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November 19 2013.

Jim Skinner reports:

The Friends of Tide Mills has just completed its November meeting (Sunday the 17th). 19 of us recovered 13 sacks of assorted rubbish from this special place, along with several bulkier items.

The amount of rubbish found was at least in part due to the recent gales and generally Tide Mills is in very good shape, largely down to people now taking more interest in the area and taking their litter home - Brilliant.

Of concern is the Environment Agency shingle re-positioning work currently underway along at Seaford. Any major removal of shingle from Tide Mills which results in beach instability would be serious, because this could in turn de-stabilise the vegetated shingle conservation area behind the beach.

Our next meeting is Sunday the 15th December. We meet at the beach end of the Old Village Road that runs up from the Level Crossing, from 10.00am until 12 noon. As always, all are welcome, irrespective of the amount of time that can be given.

After our meeting we will be holding our annual Christmas Picnic. All Friends who have helped us in the past are very welcome to come along.

More information from me at  

Jim Skinner


Bob Brown reports:

The admirable work carried out by Friends of Tidemills over seven years now, has helped transform what was a litter-strewn wasteland used for fly-tipping, to a cherished part of the South Downs National Park.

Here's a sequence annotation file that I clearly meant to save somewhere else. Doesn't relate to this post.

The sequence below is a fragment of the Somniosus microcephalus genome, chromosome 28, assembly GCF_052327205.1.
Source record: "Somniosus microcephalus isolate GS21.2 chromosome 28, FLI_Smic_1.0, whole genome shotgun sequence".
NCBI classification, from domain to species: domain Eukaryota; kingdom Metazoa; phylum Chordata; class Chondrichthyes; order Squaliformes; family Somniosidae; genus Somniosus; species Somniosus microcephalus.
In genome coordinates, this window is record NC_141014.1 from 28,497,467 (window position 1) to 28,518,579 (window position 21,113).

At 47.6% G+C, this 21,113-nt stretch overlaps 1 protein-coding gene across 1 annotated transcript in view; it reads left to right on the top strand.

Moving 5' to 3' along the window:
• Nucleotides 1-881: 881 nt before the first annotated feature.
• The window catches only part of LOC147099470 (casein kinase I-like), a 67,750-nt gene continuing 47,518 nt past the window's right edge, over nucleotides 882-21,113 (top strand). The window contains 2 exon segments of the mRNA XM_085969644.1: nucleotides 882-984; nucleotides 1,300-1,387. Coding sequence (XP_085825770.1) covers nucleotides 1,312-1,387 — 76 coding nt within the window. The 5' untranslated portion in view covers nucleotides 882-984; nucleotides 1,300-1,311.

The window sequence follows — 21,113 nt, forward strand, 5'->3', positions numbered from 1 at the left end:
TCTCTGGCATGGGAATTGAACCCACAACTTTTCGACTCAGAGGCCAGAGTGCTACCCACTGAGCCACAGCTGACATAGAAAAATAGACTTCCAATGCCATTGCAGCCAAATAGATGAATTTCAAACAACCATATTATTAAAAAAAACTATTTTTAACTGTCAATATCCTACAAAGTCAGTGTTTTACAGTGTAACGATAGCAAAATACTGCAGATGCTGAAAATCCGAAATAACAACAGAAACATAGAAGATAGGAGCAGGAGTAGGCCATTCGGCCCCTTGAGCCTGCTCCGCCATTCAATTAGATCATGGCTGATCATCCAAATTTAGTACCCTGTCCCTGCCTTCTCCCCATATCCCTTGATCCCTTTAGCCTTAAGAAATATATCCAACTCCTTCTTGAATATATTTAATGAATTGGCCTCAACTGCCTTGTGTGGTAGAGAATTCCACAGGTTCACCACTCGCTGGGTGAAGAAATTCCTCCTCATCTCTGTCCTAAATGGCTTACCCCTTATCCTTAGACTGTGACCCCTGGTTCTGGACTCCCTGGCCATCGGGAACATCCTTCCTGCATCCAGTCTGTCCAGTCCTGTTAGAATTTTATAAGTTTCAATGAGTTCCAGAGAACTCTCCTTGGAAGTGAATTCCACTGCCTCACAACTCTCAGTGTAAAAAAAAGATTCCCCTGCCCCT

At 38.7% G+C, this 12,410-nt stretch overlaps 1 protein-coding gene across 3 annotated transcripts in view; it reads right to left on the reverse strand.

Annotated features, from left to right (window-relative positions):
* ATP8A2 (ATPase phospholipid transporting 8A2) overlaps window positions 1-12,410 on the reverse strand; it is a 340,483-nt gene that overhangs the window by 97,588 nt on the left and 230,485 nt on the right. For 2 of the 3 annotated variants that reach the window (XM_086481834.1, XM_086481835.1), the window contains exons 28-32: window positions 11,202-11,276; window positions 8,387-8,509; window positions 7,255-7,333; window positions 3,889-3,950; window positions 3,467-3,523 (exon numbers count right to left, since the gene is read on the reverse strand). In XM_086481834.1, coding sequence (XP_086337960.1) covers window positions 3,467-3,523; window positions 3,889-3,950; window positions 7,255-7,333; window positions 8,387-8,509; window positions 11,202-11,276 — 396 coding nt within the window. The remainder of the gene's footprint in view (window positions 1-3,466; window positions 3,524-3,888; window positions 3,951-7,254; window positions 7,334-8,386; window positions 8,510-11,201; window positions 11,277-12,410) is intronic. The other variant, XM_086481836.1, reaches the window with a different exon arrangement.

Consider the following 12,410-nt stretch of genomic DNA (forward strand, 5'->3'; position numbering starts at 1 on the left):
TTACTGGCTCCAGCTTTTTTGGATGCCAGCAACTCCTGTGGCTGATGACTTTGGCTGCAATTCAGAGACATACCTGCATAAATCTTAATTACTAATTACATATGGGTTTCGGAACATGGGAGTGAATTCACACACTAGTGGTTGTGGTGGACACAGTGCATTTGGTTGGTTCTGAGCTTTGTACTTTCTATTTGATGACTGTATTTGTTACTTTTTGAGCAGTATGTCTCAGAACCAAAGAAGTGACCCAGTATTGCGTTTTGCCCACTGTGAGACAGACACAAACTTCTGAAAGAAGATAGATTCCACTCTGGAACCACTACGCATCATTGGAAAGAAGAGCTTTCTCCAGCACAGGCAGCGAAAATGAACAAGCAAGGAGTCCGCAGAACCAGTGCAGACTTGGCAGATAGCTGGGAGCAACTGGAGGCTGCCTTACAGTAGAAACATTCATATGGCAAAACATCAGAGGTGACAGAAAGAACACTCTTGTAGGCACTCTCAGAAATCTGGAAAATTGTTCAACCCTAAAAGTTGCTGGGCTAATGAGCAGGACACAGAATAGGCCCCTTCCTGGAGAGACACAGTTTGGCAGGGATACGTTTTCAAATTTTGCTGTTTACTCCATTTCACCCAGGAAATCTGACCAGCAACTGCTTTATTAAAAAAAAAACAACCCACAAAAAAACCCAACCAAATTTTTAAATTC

However, the recent storms have helped shatter the idea that FOTM could ever walk away from its monthly commitment to keep the area clean. After months of scrabbling around to find enough to fill a few sacks, within a few days of storm conditions, the site and indeed the whole of Seaford Bay beach has been strewn with maritime debris, most of it plastic, mixed up with large quantities of harmless seaweed. The latter will rot away quickly, but all the plastic will not.

On top of that, rather than clear this dangerous debris, the Environment Agency has launched its seasonal campaign of shingle-shifting, using huge lorries to replace what shingle is left to the centre of the bay from Splash Point and the Tidemills area. Apart from helping to turn what shingle remains to coarse sand, which inevitably "cliffs" under storm conditions, making access to the beach difficult and even dangerous, these lorry movements are grinding the latest pollutant delivery into the beach itself, where it will remain. This crushed debris includes shards of glass and plastic to cut unwary feet in the summers to come.

Once upon a time Seaford Town Council held regular meetings with officers of the EA to discuss, and often resolve, issues like this. Now I hear that these meetings take place rarely, if ever. Why not? It must be in the interests of the Town Council to have a safer beach for visitors around the year.

Bob Brown
Tel: 01323 872226